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Dartmouth Royal Regatta – a regatta unlike any other…

The end of August every year brings with it the Dartmouth Regatta but what is it about this event which marks it down as an event that simply must not be missed?
Dartmouth offers visitors something very special whenever they choose to visit, but during the three days of the (held the last Thursday, Friday and Saturday in August) you will be well and truly entertained.

Held in the historic port, the Dartmouth Regatta has plenty of shore-side activities as well as the sailing regatta and rowing races to cheer on. The event includes a tennis tournament, a Regatta Grand Ball and an air display with a visit by the . The Royal Navy team from RNAS Yeovilton will also be bringing the legendary Sea Fury aircraft to the regatta.

Children can enjoy watching Barrel Rolling, Water Polo and the parade of boats competing for Best Dressed Yacht and Dinghy prizes. There’s a junior Scavenger hunt, Crab fishing, Waiters and Waitresses Race and a stunning Illuminated River procession with just a touch of magic in the air for this spectacular sight.

Get set for the Photography Competition and stay late to enjoy a great night out with live bands such as duo Mitch and Mace who are regular performers as part of the Regatta Rock. After the prizes and trophies have all been dished out, the event ends with fireworks.

Driving to the Dartmouth Regatta

The drive through Churston to get the Dartmouth ferry is what being in England is all about; you are greeted by the most wonderful English countryside which goes on for miles. If you take a look over your shoulder, the sea can be seen in the distance and it is always a joy to see the expression on someone’s face for the first time when the drive down the winding road towards the ferry turns the final corner and Dartmouth is displayed in all of its glory.

The regatta takes place on the weekend in August every year with one of the many highlights being the aerial display by the Red Arrows at 6pm on the Friday evening. Whenever you choose to visit the Dartmouth Regatta you should expect it to be very busy indeed. The car parks get very full, very quickly and for anyone who insists on arriving by car the advice would have to be to arrive in Dartmouth as early as possible and to make a day of it.

Eating out in Dartmouth

Why not book a meal at one of the fantastic restaurants which Dartmouth is famous for? Perhaps you fancy Mitch Tonk’s , which can be found on the Embankment, or the highly acclaimed The Angel restaurant which can also be found nearby?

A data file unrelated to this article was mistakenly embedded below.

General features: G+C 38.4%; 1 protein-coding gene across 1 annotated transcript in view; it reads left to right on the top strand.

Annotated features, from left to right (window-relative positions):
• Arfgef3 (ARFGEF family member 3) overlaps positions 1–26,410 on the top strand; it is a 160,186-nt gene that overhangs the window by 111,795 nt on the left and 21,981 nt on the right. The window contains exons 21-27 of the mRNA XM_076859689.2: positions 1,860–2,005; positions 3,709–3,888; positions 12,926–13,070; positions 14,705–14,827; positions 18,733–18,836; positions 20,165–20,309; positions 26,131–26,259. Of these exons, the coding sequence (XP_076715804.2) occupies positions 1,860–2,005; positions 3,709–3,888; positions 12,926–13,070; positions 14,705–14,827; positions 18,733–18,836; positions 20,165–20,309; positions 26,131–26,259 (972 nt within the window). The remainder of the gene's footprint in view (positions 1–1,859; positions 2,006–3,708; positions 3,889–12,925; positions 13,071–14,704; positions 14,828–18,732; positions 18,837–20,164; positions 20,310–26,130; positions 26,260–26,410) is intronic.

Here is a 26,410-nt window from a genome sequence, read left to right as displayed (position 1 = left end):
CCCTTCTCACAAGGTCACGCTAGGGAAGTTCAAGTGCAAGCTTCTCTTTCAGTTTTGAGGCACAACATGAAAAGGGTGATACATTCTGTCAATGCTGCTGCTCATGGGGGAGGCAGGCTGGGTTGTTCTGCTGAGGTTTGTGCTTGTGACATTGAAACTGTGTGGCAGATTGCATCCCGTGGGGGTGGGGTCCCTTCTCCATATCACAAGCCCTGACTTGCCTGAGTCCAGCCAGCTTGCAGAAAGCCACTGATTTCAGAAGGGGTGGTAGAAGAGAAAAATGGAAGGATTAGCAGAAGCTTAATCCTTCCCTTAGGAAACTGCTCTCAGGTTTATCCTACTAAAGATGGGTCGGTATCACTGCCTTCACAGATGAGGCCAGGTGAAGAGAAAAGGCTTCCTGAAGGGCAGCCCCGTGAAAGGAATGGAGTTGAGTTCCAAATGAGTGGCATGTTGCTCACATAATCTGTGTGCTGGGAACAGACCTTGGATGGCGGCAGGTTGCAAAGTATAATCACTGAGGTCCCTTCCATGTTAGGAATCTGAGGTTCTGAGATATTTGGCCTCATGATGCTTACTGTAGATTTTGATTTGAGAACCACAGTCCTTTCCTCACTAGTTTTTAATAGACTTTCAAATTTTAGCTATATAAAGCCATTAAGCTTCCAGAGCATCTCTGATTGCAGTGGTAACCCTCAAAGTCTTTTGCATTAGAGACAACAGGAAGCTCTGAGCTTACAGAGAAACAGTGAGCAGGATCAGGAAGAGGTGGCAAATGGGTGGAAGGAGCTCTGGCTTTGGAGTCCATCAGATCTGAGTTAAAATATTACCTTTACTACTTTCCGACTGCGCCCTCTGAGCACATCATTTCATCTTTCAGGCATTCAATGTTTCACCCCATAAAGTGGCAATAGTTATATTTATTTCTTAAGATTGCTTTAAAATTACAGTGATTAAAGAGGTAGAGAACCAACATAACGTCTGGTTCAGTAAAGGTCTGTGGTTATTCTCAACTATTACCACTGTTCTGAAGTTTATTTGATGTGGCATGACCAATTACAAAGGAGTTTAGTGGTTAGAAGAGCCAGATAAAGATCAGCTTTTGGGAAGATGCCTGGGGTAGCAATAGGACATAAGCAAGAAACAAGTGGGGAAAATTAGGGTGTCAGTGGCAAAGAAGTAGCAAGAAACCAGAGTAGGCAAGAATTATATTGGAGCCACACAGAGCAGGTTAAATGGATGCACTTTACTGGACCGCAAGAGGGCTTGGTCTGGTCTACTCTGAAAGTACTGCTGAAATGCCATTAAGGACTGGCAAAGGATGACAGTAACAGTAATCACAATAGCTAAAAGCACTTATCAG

Here’s a tip though – if you are looking for a good meal in Dartmouth but are not really keen on paying the kind of prices that these top restaurants are able to charge, a short walk from the waterside will take you to Lower Street. Here you will find , a fish and chip shop that is also owned by the famous chef and just as you may expect, it is a fish and chips treat unlike any other that you have experienced, at a price which will most definitely not break the bank.

Fireworks and fair rides at the Dartmouth Regatta

OK, now you are fed and watered, let’s get back to the regatta. The fireworks display which is held on the Thursday evening is also a little different to anything else that you might have experienced. Whilst it would be fair to say that these kind of displays seem to crop up all of the time, this one is so intense that you can feel the ground vibrating underneath your feet as the fireworks explode in midair, with the backdrop of the illuminated boats on the river. A frequently heard comment from visitors to Dartmouth is that they have never really seen anything quite like it.

A special mention should also be made of the fair which is in place during the Dartmouth Regatta. Close to the water, the view from some of the rides is quite astounding. It is just one of the reasons why people return to the Dartmouth Regatta year after year, because this event really does stand out from the rest.

Are you a regatta lover? If so which ones would you advise people to make a note of in their diary to attend, and why?

About Gillian Birch

Born in Cheshire, Gillian Birch moved to Cornwall at her earliest opportunity and never looked back. After 20 years, her ongoing discovery of popular attractions, quiet footpaths and local eateries has made her a fount of knowledge as she entertains readers with her informative articles on the hidden gems of Devon & Cornwall from a local point-of-view.

Find Gillian on Google+, and Twitter.

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